January 5th, 2014: Out-plotting

I apologize for the hiatus of several days.  I couldn’t really figure out what to write, I suppose.  I’ve fallen rather in love with a TV show I knew of, previously, but fell in love with over winter break.  It took part of one episode to convince me I was in love with it and, happily, we owned the DVDs.  So, for the last several days I’ve been trying to “out-plot” season 3 of Sherlock.  Yup, that’s me.  I try to undo what the writers do.  I wrote a post about this sometime in October, I think…but I haven’t really touched the subject since.  That time I was talking about how maybe fans should be easier on the writers as they try and sort out what they’re doing, especially on more traditional shows, like Castle, NCIS, NCIS: LA, Elementary (yes, I do watch it!), even Doctor Who.  They all produce more episodes per season and therefore, yes, I do believe there should be some leeway for the writers.  Everyone runs dry on creativity.  
I want to explain, though, why I try to “out-plot” the writers (especially on certain shows).  Predictability is bad, we can all agree on that.  Most shows are character studies, if you love the characters, plot holes will be forgiven.  The thing is, if you can find the plot holes, if you can out-guess the plot-holes, out-think the writers, or at least try to, you learn something.  I’m not a writing major, never have been, never will be.  I am, to the core, a music major, who is having sporadic practice sessions this break (tips are greatly appreciated!)  Obviously, though, I write and I’m learning that I enjoy writing!  In order to write, though, plotting is key.  My plots, typically, are lack-luster.  If you all came into my head and saw my stories in there you’d love them.  They’re fully flushed out and make sense, but the second they get to paper, I lose something.  Always.  Then comes “out-plotting”.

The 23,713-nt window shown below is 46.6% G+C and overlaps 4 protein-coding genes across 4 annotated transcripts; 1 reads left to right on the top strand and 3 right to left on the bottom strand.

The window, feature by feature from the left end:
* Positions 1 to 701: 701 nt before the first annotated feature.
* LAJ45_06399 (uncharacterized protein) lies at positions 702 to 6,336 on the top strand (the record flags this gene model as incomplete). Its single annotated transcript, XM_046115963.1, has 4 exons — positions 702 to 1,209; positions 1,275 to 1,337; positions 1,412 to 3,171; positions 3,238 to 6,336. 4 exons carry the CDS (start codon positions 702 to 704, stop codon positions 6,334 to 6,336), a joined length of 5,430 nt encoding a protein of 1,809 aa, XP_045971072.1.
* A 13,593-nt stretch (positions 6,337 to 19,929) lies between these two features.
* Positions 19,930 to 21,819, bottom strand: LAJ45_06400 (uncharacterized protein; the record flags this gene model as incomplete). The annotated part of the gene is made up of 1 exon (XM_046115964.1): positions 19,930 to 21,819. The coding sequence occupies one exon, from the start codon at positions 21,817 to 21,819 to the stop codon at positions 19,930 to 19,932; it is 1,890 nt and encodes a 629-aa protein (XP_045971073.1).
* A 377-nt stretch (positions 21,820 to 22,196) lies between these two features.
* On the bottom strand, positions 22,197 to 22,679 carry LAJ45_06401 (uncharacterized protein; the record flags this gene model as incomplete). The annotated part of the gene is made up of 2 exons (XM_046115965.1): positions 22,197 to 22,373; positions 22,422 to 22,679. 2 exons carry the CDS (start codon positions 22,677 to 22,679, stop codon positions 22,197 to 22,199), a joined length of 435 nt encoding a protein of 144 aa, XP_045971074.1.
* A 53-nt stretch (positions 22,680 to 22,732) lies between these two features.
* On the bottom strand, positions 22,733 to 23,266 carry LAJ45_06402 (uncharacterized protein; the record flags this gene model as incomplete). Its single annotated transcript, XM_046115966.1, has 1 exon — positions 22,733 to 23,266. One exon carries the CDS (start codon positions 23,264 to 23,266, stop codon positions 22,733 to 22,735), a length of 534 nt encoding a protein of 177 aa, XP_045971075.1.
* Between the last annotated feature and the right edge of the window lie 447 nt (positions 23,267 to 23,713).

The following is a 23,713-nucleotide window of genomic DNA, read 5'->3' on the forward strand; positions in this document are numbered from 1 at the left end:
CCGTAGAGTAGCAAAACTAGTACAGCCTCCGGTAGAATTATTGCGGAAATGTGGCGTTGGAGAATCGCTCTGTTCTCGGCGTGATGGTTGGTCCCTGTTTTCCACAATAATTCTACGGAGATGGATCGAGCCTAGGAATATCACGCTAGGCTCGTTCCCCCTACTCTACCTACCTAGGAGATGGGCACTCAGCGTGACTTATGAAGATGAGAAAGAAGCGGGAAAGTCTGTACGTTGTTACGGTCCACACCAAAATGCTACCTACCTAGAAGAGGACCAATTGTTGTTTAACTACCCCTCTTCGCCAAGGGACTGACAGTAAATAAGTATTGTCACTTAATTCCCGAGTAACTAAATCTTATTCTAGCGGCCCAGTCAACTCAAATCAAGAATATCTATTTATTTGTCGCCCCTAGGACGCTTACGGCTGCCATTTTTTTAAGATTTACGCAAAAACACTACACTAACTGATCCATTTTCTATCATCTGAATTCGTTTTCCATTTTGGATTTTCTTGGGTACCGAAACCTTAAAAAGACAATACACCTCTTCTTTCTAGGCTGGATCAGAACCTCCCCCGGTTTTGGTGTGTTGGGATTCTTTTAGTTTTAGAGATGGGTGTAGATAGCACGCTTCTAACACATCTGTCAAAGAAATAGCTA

I take characters and plot all in one for this (what’s the character’s motivation for their actions, who are they that they would have this reaction, make this choice), but I also try to get into the writers brain.  Not easy, especially depending on the writer, but worth it.  It makes me plot, it challenges me to see if I’m as good as them.  Sometimes I am, sometimes I’m not, but it’s not important.  What is important is that I’m learning to take characters, take a framework, develop them more, in my own head, and then spew out possible plot options.  For me, it’s really fun, but I’m a dork! 😀
Beyond being fun, the best thing about this “game” is that I learn something.  I don’t know if I’ll ever write something more than a few pages long (that isn’t an essay), but I want to.  If I do, this is a great way of learning how.  My mind has always been preoccupied with characters, stories, why characters do what they do, things like that.  If you ever see me walking around like I’m lost in space, just remember, this is what I’m probably doing.  Try it with your favorite show next time.  On a cliff hanger, or before a big cliff hanger just try to out-plot the writers!

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